I threatened this punny post title last year, when I sewed a planter bag for one of my big fiddle leaf figs. That fig and another have outgrown their pots again, so I’m sewing new planter bags for them. I’ve … Continue reading
I want to be very clear that I’m no minimalist, but I’ve definitely been working hard on taming the clutter in our house. In the process, I’ve really noticed how calming it is to see a formerly-cluttered space all cleared … Continue reading
After years of professing to have a black thumb, I have been pleasantly surprised to discover over the past couple of years that fiddle leaf figs seem to love me as much as I love them.
Other posts in my fiddle leaf fig series are:
Today, I’m sharing tips on repotting your plants. I just repotted my two largest plants, which actually turned out to be a serious workout! (Or so I told myself when I had dessert later…)
What are some signs it’s time to repot your plant?
- You just bought a new plant – most new plants from the nursery have been in their small pots for a while and should be repotted.
- The soil isn’t holding water – water runs through more quickly than usual, because much of the soil is filled with roots
- You see roots coming out the bottom of your pot (see below!)
- It’s been a couple of years since you repotted. The timing depends on how fast your plants are growing. I’ve had to repot every 1-2 years
This plant had been in the same pot for about 20 months, and it was definitely time to repot it!
Tips for repotting your plant:
Ideally, try to repot in the spring or summer, when your plant is growing fastest, as this will help it recover more easily. Since we’re in California, where winters are shorter and milder, I’ve been able to repot in winter without issues – this was out of necessity, when I suddenly realized my plants were suffering from outgrowing their pots.
Pick a pot that’s a few inches bigger than the previous pot. Going up too far in size will leave too much empty soil and risk overwatering. Ideally, use a pot with good drainage, though I have do have several growing successfully in pots without drainage holes – I did put more rocks at the bottom of those, to create a space for water to drain within the pot.
If the roots are really matted and tight (left picture below), you can gently loosen and trim them (right picture below). If you can’t or don’t want to use a larger pot, you can also gently trim the roots, brush off as much of the soil as possible, and use the same pot, though this might limit your plant’s growth overall. I’ve just put my biggest two plants into 24″ diameter pots, which I think is as big as I’ll go, so I’ll need to try just trimming the roots next time. I had to look in a few places before finding this size at Flowercraft in San Francisco.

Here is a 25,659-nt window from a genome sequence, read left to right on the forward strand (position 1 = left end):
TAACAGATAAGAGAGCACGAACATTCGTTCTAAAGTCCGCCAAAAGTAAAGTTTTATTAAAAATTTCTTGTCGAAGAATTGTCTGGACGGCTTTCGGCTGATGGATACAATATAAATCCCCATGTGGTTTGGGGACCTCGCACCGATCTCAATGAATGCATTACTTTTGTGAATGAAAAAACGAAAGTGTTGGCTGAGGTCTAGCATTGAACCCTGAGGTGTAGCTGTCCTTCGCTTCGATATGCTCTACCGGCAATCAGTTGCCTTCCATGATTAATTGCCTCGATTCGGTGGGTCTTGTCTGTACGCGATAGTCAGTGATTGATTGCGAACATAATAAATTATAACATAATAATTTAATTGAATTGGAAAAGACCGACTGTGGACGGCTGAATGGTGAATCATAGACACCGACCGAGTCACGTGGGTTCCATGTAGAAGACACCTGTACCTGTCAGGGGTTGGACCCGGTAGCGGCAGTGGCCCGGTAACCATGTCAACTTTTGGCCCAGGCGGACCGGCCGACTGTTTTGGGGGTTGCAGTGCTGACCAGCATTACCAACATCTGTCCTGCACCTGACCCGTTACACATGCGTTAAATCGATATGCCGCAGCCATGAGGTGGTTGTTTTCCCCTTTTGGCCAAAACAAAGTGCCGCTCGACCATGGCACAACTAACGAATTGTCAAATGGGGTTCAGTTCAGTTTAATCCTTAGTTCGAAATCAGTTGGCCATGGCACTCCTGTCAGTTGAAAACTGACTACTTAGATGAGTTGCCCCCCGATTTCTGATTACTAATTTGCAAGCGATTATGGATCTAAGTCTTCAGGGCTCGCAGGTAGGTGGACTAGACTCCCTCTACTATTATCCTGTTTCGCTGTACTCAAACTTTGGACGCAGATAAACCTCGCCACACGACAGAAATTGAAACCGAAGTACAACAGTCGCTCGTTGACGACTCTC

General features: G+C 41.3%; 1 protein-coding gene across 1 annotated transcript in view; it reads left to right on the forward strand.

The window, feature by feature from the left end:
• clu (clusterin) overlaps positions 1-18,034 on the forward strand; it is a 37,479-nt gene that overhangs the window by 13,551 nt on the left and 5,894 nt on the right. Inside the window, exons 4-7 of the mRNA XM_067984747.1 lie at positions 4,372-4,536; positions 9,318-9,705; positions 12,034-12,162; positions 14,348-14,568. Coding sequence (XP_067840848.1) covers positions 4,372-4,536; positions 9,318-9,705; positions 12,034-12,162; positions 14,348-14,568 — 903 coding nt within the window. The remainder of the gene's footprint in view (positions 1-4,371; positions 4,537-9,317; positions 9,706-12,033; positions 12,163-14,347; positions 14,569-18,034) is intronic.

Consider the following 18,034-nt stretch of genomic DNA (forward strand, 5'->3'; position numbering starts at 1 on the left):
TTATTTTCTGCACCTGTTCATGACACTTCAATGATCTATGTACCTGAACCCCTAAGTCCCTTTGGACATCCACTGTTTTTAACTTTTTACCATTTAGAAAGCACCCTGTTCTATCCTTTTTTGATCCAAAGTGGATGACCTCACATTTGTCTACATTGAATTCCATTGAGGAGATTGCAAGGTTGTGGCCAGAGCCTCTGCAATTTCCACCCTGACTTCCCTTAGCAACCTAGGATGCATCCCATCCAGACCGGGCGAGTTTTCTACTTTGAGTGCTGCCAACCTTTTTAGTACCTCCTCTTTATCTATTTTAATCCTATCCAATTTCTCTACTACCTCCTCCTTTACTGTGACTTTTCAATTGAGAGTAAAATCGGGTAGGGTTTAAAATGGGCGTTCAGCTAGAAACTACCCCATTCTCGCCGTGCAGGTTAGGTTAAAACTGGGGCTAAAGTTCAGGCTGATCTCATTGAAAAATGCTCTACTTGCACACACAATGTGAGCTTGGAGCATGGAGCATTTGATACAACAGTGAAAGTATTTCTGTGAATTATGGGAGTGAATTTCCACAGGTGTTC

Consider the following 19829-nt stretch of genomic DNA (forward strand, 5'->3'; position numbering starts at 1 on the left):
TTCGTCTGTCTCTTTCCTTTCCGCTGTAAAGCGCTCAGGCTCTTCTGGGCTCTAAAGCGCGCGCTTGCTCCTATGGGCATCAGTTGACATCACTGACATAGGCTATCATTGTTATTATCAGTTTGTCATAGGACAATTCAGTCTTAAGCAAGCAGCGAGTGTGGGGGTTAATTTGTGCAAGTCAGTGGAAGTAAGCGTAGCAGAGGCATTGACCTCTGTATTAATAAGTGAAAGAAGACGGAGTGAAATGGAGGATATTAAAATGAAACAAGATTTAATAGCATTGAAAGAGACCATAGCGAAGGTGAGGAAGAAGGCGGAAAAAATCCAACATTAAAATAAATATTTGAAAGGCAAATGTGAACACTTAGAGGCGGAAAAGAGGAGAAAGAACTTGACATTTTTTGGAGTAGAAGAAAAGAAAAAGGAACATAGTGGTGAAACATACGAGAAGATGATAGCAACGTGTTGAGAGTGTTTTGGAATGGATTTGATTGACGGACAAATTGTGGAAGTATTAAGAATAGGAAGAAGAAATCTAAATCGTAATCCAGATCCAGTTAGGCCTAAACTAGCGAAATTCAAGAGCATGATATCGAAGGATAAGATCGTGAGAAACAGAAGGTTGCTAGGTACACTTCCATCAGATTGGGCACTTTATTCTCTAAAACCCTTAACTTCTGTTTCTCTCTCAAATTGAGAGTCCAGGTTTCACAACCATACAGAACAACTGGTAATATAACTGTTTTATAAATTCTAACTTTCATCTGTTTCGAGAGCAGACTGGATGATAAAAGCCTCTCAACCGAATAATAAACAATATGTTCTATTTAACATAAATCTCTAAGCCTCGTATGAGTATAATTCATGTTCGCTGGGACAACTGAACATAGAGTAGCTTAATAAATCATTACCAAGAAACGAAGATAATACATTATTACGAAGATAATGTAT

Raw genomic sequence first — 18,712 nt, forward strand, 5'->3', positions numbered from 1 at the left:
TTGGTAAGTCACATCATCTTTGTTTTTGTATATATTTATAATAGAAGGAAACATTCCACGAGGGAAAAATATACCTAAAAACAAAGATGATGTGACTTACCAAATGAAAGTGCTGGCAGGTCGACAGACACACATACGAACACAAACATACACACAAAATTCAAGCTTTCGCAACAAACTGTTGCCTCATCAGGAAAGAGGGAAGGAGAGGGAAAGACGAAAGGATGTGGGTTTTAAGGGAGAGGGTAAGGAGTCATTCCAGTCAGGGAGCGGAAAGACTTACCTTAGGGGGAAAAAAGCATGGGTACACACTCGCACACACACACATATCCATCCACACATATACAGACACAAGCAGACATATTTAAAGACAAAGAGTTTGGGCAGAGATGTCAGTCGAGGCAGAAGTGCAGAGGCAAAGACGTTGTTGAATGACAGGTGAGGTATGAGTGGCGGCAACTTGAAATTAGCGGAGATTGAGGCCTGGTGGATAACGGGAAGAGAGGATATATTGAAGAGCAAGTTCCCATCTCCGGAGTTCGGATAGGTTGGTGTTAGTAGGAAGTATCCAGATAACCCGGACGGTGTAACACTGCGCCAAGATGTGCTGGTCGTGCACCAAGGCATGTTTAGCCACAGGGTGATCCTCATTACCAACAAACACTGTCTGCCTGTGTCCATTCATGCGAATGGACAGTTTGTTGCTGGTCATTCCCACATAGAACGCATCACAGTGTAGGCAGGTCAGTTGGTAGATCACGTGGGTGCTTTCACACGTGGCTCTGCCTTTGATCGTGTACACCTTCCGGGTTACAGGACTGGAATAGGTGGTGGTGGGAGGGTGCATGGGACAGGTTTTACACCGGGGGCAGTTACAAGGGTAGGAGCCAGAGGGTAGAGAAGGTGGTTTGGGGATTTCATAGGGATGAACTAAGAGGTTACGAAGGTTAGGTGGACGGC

Line the bottom of your pot with small rocks to keep the soil from leaking out and add extra drainage. Add a layer of fresh potting soil on top of the rocks, and put your plant back in. Adjust the height by adding or removing soil until the top of the root ball sits a little below the rim of your pot, remembering that the soil will compact a bit over time.
Fill in soil around the root ball until about two inches from the top. Add some slow release fertilizer pellets – I use this one from Osmocote – and the continue filling in soil until it’s even with the top of your root ball.
Give your plant a good watering, and watch it grow!
Here’s a picture of the craziness while I was in the middle of repotting the two big trees – it’s a jungle in here!
My plants sure seem happy in their new pots! I have a plan to sew some giant planter bags for them, similar to this one, which is now going to be handed down to a younger FLF! UPDATE: Here are some pics of the plants in their new planter bags, and here’s a link to the tutorial for the new giant planter bags!
Let me know if you have any questions, and happy gardening!
Julie aka “Jewels”
I know I’m not alone in starting this year with a real fire lit under me to start cleaning and de-cluttering our house. I first read Marie Kondo’s book a few years ago, but with her new show, she’s somehow getting even more popular, and I am on the wagon!
After doing a major closet cleaning, my friends and I decided that we would have a little clothing swap party to see if we could find some new items that “spark joy,” all without spending a penny! It was SO MUCH FUN!
I ended having a small get-together, which was just as much for the company as for anything else. A couple of my close friends from work and I are always admiring each other’s style and wear similar sizes, so this was an easy guest list to put together.